Incognito in dark glasses and a wide-brimmed hat, George Osborne sits in Standard Class on the 05:49 Bedford service from Brighton. He will pull his scarf up over his mouth before alighting at London Victoria. The station refreshment booths do not open for business until 06:00 so he is not drinking coffee, a fact causing grave irritation; the only genuine emotion he has retained the capacity to experience after the initiation process. Inspecting his hands, George notices the evidence: a small amount of dried blood under the nail of the left forefinger. No matter, she won’t be missed before Wednesday; The Agency will ensure there will be nothing left by then.
Lately, I haven’t been capable of engaging with poetic sadness in art. When it comes to focussing on society’s ills, I’ve felt more like ripping up newspapers in corner-shops with my teeth, throwing my hands in the air and swapping my tactical vote for a shit-stained ballot-paper. Perhaps that’s why I’ve waited so long before going to see Marlene Dumas’ major exhibition at Tate Modern; I know I’ll need to drop my current personal force-field of anger to empathise with her sensitive portrayal of subjects vulnerable to socio-political agendas beyond their control. Art exists in that space between the object and the viewer; the subject defines their experience of the object – and I want to be moved, not have my fire stoked. With Dumas, it’s going to be a fine line.
Venue: Lighthouse, Brighton. Event: Progress Bar # 2.
Elizabeth Bernholz (aka Gazelle Twin) speaks openly about her hyper self-aware creative process and the perks and pains of neurosis, before performing a set from 2014’s critically acclaimed album ‘Unflesh’. If you don’t know Bernholz, imagine a demurely dressed, eloquent thirty-something with a political mindset and an aggressive artistic drive. If you don’t know Gazelle Twin, picture a demonically possessed teenage girl, slow body-popping to dirty synth beats in her school P.E. kit.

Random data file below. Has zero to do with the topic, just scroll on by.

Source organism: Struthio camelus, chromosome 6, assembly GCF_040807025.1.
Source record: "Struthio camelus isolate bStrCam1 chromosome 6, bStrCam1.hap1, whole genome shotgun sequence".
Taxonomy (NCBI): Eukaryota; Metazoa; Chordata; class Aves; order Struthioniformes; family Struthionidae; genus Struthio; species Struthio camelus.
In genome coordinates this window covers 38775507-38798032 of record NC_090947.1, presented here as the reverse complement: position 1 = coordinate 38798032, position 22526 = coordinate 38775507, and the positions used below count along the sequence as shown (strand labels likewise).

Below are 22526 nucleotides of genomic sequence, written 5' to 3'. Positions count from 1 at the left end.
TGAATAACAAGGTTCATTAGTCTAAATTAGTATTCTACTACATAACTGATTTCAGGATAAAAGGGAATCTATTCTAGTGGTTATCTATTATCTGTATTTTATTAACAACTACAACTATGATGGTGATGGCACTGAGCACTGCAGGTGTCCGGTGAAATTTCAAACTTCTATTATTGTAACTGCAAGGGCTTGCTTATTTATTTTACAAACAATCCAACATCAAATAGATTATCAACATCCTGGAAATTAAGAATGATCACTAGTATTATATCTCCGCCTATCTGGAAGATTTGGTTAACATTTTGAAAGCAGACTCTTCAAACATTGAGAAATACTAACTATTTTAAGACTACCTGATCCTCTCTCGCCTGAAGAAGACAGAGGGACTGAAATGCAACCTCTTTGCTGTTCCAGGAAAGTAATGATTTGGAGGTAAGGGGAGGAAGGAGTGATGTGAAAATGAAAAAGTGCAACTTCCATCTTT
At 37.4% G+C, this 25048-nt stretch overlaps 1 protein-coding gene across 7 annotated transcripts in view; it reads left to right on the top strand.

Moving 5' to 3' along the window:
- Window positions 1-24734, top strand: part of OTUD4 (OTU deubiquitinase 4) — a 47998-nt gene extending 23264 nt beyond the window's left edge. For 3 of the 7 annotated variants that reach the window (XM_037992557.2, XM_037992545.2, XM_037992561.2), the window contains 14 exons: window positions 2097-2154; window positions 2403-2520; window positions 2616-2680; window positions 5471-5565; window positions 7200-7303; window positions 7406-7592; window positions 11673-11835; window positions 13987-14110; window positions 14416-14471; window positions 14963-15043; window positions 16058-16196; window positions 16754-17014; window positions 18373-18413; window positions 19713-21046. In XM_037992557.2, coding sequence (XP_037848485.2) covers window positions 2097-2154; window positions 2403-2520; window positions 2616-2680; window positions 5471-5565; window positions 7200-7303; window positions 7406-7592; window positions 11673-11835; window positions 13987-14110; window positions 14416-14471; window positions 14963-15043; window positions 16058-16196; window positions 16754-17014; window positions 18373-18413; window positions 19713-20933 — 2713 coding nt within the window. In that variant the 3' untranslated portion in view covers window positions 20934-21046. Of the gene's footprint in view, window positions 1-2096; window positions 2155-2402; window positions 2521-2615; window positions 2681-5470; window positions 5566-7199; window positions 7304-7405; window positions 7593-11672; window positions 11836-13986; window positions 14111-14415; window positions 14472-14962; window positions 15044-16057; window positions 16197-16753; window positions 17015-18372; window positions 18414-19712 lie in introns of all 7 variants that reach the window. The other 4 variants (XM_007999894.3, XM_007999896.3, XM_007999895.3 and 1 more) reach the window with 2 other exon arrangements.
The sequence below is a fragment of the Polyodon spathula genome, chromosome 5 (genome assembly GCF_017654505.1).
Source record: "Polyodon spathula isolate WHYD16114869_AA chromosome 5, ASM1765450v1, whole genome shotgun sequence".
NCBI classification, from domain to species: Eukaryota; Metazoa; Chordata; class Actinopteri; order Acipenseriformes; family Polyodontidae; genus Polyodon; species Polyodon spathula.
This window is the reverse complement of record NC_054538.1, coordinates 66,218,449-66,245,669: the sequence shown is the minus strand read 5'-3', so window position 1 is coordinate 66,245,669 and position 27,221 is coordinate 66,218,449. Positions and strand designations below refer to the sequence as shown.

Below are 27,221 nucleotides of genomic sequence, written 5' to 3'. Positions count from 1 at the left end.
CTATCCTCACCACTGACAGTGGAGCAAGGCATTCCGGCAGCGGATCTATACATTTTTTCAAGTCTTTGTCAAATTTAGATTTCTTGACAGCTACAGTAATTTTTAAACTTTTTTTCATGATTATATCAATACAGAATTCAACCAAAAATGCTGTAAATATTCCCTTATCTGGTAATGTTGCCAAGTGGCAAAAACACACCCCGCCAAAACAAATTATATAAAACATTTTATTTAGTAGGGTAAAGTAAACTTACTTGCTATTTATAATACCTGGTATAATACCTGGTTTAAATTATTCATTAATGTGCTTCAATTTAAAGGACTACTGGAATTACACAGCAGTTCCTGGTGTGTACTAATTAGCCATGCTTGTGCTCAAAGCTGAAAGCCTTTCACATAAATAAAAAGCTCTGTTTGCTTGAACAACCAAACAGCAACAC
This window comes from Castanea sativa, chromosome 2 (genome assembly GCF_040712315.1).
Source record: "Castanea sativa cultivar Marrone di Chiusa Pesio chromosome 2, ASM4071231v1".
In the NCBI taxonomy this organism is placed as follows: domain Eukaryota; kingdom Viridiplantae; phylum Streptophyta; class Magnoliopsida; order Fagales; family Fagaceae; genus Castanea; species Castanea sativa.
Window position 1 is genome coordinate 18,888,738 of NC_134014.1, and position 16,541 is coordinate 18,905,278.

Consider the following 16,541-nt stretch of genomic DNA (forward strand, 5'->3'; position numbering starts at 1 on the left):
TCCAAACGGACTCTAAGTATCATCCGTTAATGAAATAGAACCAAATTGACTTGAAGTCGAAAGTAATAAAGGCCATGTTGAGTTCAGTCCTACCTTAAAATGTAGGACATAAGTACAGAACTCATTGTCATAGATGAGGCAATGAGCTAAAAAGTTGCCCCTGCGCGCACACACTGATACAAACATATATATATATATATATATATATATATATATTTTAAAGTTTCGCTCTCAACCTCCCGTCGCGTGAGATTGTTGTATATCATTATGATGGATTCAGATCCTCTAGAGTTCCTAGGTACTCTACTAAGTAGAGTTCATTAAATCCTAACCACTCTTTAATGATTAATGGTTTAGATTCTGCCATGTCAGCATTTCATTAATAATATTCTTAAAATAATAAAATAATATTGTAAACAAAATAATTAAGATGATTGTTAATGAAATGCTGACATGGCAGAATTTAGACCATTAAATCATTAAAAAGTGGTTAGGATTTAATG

I have been an admirer of yours for many years. Your sense of humour is out of this world, and often, after a tough day at work, I can find no better way of cheering myself up than by donning my silk kimono, turning off all the electric lights, and tucking into a soothing bottle of absinthe whilst watching Fire Walk With Me. I’d rather disappear into one of your films than go to a party any day. Except for the Straight Story. I’m sorry to say that I really didn’t feel the magic there and would much rather have spent my one hundred and twelve minutes embroiled in a family-sized cake, crisps and wrapping paper nightmare. Recently though, I did attend a debauched birthday gathering that seemed to set in motion the chain of events that led me to writing this letter:
Over the last six months, I’ve inadvertently transformed from Luddite to digitally obsessed data-fiend. Don’t get me wrong, I’ve not become a trained analyst (yet), but I have embarked on an exploration of the astonishingly broad implications of us living more of our lives online. Access to education, ease of data-sharing for scientific research purposes, social networking to aid political movement, the ease of online shopping for people with physical disabilities are all fantastic things. And online gaming. Bafflingly, that seems to bring geeky joy to a hell of a lot of people. Lack of privacy (coupled with diminished trust in international security agencies – thank you for shedding some light Ed Snowdon), individually targeted marketing, social pressures on youth/online bullying are not quite so warmly welcomed into our day-to-day reality. Okay, I still have fears about the future looking like an Orwellian dystopia (with more robots) but have reconciled myself to believing that the Internet is being used both for and against that happening. It is the best political tool we have as it unites like minds. But how is our use of digital communication changing the way we regard one another?
It was slim pickings at the club that night. Some new band from Camberwell called ‘The House of Love’ had played to an exceptionally poor turnout, leaving the room as hollow and depressed as when they’d arrived. Dave’s lot occupied a table at the back. The lads hadn’t bothered joining him by the stage to watch young Terry Bickers shaggy hair swishing along to his soaring neo-psychedelic riffs, because staying seated usually meant that the pussy came to you.